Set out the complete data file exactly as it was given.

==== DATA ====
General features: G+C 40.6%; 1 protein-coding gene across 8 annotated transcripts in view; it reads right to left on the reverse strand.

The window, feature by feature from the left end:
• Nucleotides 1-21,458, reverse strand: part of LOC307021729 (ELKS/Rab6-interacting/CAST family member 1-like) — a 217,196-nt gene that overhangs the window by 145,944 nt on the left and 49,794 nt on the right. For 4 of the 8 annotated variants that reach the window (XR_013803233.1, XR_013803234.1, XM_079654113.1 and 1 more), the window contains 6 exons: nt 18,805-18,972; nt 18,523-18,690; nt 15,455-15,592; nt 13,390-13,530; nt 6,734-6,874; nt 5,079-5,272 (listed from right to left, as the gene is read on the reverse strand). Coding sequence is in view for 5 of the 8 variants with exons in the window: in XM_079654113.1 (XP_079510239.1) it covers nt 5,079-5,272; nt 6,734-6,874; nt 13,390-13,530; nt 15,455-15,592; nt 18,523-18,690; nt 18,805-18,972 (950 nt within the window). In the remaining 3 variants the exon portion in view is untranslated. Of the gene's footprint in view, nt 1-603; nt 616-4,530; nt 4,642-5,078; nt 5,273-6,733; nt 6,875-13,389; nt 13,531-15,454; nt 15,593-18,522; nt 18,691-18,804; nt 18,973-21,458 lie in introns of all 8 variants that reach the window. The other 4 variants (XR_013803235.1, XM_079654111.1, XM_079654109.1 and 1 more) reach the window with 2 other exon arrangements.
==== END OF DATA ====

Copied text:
General features: G+C 40.6%; 1 protein-coding gene across 8 annotated transcripts in view; it reads right to left on the reverse strand.

The window, feature by feature from the left end:
• Nucleotides 1-21,458, reverse strand: part of LOC307021729 (ELKS/Rab6-interacting/CAST family member 1-like) — a 217,196-nt gene that overhangs the window by 145,944 nt on the left and 49,794 nt on the right. For 4 of the 8 annotated variants that reach the window (XR_013803233.1, XR_013803234.1, XM_079654113.1 and 1 more), the window contains 6 exons: nt 18,805-18,972; nt 18,523-18,690; nt 15,455-15,592; nt 13,390-13,530; nt 6,734-6,874; nt 5,079-5,272 (listed from right to left, as the gene is read on the reverse strand). Coding sequence is in view for 5 of the 8 variants with exons in the window: in XM_079654113.1 (XP_079510239.1) it covers nt 5,079-5,272; nt 6,734-6,874; nt 13,390-13,530; nt 15,455-15,592; nt 18,523-18,690; nt 18,805-18,972 (950 nt within the window). In the remaining 3 variants the exon portion in view is untranslated. Of the gene's footprint in view, nt 1-603; nt 616-4,530; nt 4,642-5,078; nt 5,273-6,733; nt 6,875-13,389; nt 13,531-15,454; nt 15,593-18,522; nt 18,691-18,804; nt 18,973-21,458 lie in introns of all 8 variants that reach the window. The other 4 variants (XR_013803235.1, XM_079654111.1, XM_079654109.1 and 1 more) reach the window with 2 other exon arrangements.